After his exchange in January, Sam was again detailed as a teamster and continued in that capacity through the balance of their service in Missouri (Houston, West Plains, Ironton, Iron Mountain, Ste. Genevieve) until, on April 10, 1863, at Milliken’s Bend where General Grant was organizing a large army to capture Vicksburg, Sam was detailed to the ambulance corps. He continued with the corps throughout the campaign but on October 3, 1863, became sick in Louisiana and was left behind while his regiment moved on. He was granted a furlough to help him recover, returned to Iowa by way of Cairo and Dunleith, and rejoined the regiment on April 26, 1864, at New Orleans. He was then marked “present” on bimonthly company muster rolls on April 30th at Matagorda Island, Texas, and June 30th at Terrebonne Station, Louisiana, but on July 8th was granted a furlough of sixty days. He started his return from Dubuque on August 31st, reached Cairo the next day, was held while waiting for transportation, left on September 3rd, reached Vicksburg on the 6th, was again held while waiting for transportation, left on September 11th and two days later reached the regiment at St. Charles, Arkansas. His lieutenant, Allan Adams, believed what Sam said and thought there should be no penalty, but Lieutenant Colonel Van Anda recommended a “loss of five days pay and allowances.” His recommendation was approved and Sam returned to duty on September 15th. During the balance of his service he remained present except during the Mobile Campaign in the spring of 1865 when he was detailed as a 13th Corps teamster. He was mustered out with the regiment on July 15th at Baton Rouge, started north the next day and was discharged at Clinton on the 24th.

      Sam rejoined the Illinois Central Railroad and was running a passenger train when a fourth child, Harry, was born dead on February 17, 1870. The family moved to Marshalltown about 1878 while Sam continued to work with railroads including the Iowa Central and the Chicago & Northwestern and from time-to-time stayed at “division points” including Albia, Ottumwa, Mason City and Albert Lea.

      While many, if not most, men returned from the war with disabilities and soon applied for pensions, Sam maintained his health well and it was not until the spring of 1898 at age sixty-one that he applied and said he had a “general breaking down of the physical forces. Disease of stomach and bowells, Kidneys and rheumatism and heart trouble.” His medical issues were attested to by friends who also said he had no vicious habits and was moral and temperate. His doctor said that during the winter of 1897-1898 Sam “was laid up in bed most of the time with heart trouble” and “I am certain he is unfit to do any work and do not believe he will be for time to come.” A year after he applied, a certificate was issued entitling Sam to a pension of $12.00 monthly, payable quarterly. Eight years later this was increased to $15.00.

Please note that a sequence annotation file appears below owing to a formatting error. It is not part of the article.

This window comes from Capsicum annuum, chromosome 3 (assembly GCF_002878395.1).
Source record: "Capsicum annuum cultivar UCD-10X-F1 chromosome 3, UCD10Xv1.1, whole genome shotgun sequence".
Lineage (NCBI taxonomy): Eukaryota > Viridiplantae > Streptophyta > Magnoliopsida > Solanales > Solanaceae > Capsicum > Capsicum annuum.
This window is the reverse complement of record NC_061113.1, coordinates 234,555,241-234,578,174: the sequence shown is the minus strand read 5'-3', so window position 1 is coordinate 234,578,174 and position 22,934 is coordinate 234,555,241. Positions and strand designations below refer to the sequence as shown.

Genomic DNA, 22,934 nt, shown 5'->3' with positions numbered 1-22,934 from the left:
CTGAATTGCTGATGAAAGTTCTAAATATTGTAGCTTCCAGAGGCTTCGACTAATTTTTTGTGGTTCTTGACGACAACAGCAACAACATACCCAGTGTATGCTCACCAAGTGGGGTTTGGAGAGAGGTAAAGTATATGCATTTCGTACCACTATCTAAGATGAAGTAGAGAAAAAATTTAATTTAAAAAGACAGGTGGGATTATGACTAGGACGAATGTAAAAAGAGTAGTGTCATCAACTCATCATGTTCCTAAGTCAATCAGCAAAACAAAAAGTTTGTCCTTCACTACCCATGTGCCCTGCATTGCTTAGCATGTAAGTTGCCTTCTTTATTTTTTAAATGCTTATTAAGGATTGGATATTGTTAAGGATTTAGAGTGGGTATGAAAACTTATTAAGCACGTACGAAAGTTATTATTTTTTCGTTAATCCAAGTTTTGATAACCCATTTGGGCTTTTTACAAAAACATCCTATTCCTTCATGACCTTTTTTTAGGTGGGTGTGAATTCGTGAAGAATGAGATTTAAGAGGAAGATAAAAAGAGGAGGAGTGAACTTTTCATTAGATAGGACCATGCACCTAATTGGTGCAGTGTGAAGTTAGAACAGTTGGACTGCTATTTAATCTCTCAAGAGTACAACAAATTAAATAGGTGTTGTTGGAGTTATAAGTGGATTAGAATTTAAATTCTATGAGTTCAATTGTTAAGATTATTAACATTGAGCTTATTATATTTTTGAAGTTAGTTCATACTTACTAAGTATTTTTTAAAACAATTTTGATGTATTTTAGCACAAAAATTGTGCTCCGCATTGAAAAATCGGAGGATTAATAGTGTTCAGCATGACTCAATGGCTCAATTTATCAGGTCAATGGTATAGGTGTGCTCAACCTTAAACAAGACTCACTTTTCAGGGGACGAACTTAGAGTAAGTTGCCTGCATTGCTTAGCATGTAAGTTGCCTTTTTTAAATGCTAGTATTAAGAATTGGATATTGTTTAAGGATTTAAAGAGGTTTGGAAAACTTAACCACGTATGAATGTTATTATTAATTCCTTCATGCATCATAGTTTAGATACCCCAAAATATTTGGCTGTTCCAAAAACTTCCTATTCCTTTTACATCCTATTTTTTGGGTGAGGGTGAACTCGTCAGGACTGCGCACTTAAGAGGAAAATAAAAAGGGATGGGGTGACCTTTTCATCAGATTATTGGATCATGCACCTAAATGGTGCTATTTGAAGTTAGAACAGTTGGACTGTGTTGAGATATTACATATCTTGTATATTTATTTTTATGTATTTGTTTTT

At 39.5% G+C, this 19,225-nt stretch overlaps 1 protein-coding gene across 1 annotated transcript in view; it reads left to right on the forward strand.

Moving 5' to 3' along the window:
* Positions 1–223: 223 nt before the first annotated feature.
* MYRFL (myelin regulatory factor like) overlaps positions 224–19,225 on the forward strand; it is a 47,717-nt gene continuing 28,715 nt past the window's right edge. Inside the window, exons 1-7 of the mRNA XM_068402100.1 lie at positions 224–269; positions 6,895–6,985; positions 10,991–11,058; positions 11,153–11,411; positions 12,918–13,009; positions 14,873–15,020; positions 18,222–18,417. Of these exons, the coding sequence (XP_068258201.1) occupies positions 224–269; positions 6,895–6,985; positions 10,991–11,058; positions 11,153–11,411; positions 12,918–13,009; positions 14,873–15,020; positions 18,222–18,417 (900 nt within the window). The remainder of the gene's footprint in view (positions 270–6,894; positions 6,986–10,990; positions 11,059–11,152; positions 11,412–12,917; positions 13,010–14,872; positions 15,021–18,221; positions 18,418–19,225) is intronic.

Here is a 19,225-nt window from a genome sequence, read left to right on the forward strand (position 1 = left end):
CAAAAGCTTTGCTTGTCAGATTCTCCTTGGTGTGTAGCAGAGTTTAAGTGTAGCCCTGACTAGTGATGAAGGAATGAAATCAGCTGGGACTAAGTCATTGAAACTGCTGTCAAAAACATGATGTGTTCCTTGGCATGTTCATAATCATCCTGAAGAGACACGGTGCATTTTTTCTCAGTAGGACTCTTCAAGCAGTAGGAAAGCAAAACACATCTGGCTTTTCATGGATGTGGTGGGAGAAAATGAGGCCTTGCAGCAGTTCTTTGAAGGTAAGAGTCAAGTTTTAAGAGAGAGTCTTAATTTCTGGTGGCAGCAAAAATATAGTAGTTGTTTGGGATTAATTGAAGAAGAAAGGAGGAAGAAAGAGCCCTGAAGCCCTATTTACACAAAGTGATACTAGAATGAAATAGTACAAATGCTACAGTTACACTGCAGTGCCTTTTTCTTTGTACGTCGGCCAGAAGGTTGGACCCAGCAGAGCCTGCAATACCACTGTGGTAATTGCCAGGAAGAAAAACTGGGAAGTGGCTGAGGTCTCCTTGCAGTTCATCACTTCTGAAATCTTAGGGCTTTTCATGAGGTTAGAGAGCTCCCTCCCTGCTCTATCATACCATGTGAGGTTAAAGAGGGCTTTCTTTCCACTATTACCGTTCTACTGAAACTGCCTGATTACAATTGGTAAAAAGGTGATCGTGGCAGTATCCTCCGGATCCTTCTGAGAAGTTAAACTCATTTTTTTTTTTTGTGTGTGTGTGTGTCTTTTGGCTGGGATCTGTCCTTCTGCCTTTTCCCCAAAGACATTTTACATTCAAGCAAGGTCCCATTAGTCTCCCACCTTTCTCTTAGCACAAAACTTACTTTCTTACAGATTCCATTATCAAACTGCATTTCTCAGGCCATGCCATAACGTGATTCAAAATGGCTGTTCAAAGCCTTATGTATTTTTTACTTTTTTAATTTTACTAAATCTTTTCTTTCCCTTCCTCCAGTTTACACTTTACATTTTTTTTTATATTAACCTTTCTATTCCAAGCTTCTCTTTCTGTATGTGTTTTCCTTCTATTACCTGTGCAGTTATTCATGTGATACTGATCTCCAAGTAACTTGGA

On March 18, 1908, while living at 106 West Church Street, Marshalltown, Sam and Elizabeth celebrated their 50th wedding anniversary but, still dedicated to his railroad work, Sam didn’t leave his train, “the Peoria passenger,” until 9:00 that morning. He retired in the spring and entered the town’s Iowa Soldiers Home in April. His pension was increased to $20.00 in 1911 and $30.00 in 1912. Sam died in the Home’s hospital of valvular heart disease on March 15, 1917. “Another veteran passenger conductor of the old Iowa Central railway died today, in the person of Samuel B. ‘Beam’ Chapman,’” said the Evening Times-Republican. He was survived by his wife and both sons - William in Marshalltown and Frank then in Peoria, Illinois, who was also “an old-time conductor.” Burial was in the Home’s cemetery northwest of town.

      With Sam dropped from the rolls, seventy-six-year-old Elizabeth acted quickly to apply for a widow’s pension. To prove her marriage she secured a copy of their marriage record and only six days after her husband’s death signed an application. Witnesses who knew them gave affidavits testifying that Sam and Elizabeth had never been married previously and had lived continuously as husband and wife. The pension agent in Marshalltown interceded on her behalf and a Congressman inquired about the status of the application. Elizabeth wrote in June (“I am out of money”), August (“am not well enough to earn money”), September (“I am a poor widow and without any money”) and November (“Will you please send me my money that is coming to me”). Unfortunately, she provided insufficient information for the pension office to identify her so, twice, they sent forms asking her to identify her husband and his regiment. On January 22, 1918, a certificate was issued entitling her to $20.00 monthly retroactive to the day her application had been received. Elizabeth died on November 27, 1922, and, like Sam, was buried in the Home’s Cemetery.


~ Compiled & submitted by Carl Ingwalson <cingwalson@cfilaw.com>